The top deal breakers in an interview

Having the correct etiquette during an interview can mean the difference between receiving a call back or no call at all. Barry Whelan, MD of Excel Recruitment, outlines some pointers on what should be avoided during an interview



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18 May 2015

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Want to implode in an interview? Answer a call on your phone. One of the best ways to turn off an interviewer is not to have your phone turned off or at the very least turned to silent in an interview. Having it interrupt the interview by ringing is bad, checking a text message is worse and well answering it, that pretty much is game over.

So what else are the ‘deal breakers’ in an interview? What are the things a candidate can say or do that terminate the opportunity of employment there and then, the things that are likely to cause the interviewer to immediately discount that person from the interview process and ultimately consideration for a role?

1. Not being on time and not acknowledging it

Showing up for an interview late and in particular not acknowledging your lateness is a real issue. The interviewer will immediately feel you do not value their time. They will question your ability to follow instruction. Did you not understand the meeting was at a certain time? Could you not interpret that information?

2. Not being on time but acknowledging it

Not quite as bad as the first point, but still not acceptable. It is an interview and despite buses, trains or a Luas letting you down, terrible traffic and unforeseen circumstances, so what. You know where you have to be and when you have to be there, so get there on time no matter what.

3. Not turning your phone off during an interview

Turn your phone off and leave it out of site. A call coming in will distract you and derail the flow of the interview. It is rude and totally unnecessary. Checking your phone is not acceptable, it looks as if you are not interested in the interviewer or that you don’t respect their time. We would also suggest you keep it off while you are in reception. The interviewer may be reluctant to call you for your interview if they feel they are interrupting you on a call.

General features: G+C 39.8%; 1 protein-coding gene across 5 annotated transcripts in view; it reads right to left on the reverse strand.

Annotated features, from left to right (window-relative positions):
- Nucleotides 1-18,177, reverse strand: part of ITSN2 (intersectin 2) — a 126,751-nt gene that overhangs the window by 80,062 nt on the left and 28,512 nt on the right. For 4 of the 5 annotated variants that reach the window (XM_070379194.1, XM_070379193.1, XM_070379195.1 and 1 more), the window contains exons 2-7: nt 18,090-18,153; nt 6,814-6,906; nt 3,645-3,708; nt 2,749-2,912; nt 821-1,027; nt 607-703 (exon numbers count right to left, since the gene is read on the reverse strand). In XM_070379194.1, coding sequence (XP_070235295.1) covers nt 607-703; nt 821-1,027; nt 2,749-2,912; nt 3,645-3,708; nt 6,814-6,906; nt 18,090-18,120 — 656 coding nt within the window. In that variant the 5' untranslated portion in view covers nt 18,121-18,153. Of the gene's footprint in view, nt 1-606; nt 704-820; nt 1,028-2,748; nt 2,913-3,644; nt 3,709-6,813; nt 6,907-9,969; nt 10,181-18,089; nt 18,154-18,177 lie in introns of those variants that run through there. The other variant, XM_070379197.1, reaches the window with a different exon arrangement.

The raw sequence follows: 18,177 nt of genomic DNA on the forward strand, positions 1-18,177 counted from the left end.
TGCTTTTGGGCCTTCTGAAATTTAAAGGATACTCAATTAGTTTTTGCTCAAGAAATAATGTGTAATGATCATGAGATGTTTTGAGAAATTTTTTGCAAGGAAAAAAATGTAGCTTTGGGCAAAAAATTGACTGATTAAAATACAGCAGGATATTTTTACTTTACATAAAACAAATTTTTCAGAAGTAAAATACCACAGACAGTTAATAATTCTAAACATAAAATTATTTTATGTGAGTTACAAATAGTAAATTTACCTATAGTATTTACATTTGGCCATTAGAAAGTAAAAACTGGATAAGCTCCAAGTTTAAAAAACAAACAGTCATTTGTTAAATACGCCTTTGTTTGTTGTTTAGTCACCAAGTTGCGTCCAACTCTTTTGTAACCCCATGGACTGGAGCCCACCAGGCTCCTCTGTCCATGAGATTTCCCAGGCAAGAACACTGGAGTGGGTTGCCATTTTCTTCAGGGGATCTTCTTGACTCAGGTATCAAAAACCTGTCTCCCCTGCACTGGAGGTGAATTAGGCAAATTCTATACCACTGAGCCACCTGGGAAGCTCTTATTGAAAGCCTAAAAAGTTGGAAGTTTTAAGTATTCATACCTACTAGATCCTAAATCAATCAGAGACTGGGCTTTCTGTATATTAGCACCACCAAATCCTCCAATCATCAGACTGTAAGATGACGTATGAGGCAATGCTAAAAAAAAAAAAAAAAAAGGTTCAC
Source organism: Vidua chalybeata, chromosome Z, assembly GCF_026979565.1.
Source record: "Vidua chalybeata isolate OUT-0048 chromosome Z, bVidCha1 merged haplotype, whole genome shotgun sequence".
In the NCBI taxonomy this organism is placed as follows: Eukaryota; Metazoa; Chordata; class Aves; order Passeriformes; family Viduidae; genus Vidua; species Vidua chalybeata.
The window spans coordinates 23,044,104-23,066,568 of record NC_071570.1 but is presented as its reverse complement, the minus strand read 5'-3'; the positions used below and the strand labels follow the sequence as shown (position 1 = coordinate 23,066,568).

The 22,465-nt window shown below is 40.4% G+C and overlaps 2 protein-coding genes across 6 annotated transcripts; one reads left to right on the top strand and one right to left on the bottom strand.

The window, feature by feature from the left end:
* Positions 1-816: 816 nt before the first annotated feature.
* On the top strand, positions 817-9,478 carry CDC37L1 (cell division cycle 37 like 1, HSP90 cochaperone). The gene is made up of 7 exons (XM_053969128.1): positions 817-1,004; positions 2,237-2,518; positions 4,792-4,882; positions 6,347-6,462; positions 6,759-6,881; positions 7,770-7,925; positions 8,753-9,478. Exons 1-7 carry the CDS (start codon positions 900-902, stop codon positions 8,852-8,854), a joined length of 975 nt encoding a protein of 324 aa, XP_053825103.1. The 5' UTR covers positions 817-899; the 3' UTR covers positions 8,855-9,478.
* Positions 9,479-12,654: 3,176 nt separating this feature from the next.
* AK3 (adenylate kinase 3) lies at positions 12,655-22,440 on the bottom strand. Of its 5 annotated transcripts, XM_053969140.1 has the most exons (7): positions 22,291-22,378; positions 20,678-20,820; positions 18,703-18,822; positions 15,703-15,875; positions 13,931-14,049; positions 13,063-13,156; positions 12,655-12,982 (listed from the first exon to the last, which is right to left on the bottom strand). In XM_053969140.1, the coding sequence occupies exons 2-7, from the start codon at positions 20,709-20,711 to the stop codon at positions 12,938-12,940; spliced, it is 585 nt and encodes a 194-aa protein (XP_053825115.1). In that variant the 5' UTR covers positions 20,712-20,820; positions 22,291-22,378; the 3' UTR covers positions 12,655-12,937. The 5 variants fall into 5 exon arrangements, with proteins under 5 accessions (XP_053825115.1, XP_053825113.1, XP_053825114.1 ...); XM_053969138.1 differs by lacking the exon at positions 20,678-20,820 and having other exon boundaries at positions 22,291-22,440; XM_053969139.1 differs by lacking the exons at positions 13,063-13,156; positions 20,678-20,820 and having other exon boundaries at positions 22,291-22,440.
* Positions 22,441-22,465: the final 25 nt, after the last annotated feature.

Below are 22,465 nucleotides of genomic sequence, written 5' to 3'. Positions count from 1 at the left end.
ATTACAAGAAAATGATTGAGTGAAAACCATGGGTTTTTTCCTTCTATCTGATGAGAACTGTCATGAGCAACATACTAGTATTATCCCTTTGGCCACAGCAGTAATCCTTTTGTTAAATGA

4. Not dressing for the interview

The fact of the matter is that people make decisions based on appearance. We all make assumptions based on how people look to us and form opinions on what we see. 20% of an interview is down to appearance. The interviewer will start to form their decision of your suitability for the role based on what they see and that is how you’re dressed. We would strongly advise professional attire for any interview even if you’re told it is ‘just a cup of coffee’ or a ‘chat’. We would also recommend covering tattoos. This is a safer option as you do not know the interviewer’s disposition towards these. Appearance is really important. We have had candidates fail in an interview because the top button of their shirt was undone and tie knot loosened.

5. Not bringing what you were asked to

Just to be professional, bringing a couple of hard copies of your CV to an interview is a good idea. If you were asked to bring a portfolio or samples of your work, then do. Bring your laptop if they are to be viewed online. If you have written references, then bring those too.

6. Blasting a former employer

I have seen this deal breaker on countless occasions. It is very tempting to say why your last employer was a bad employer or why the last company you worked for is rubbish. This is particularly so when you are trying to explain your reason for leaving, however, employers do not wish to hear this information. They question how you will communicate about them and their organisation in the future. Show diplomacy and try not to be too negative.

It is an interview and should be about positives.

7. Being distracted or under time constraints

Don’t look at your watch or a clock during the interview. It sends all the wrong signals to the interviewer that you don’t want to be there or that you need to be somewhere else. Keep eye contact and your concentration levels at 100%.

Interviewers expect you to put your best foot forward during an interview and if they see a sign of any unprofessional behaviour that they would certainly not tolerate in the workplace, they won’t tolerate it in an interview.




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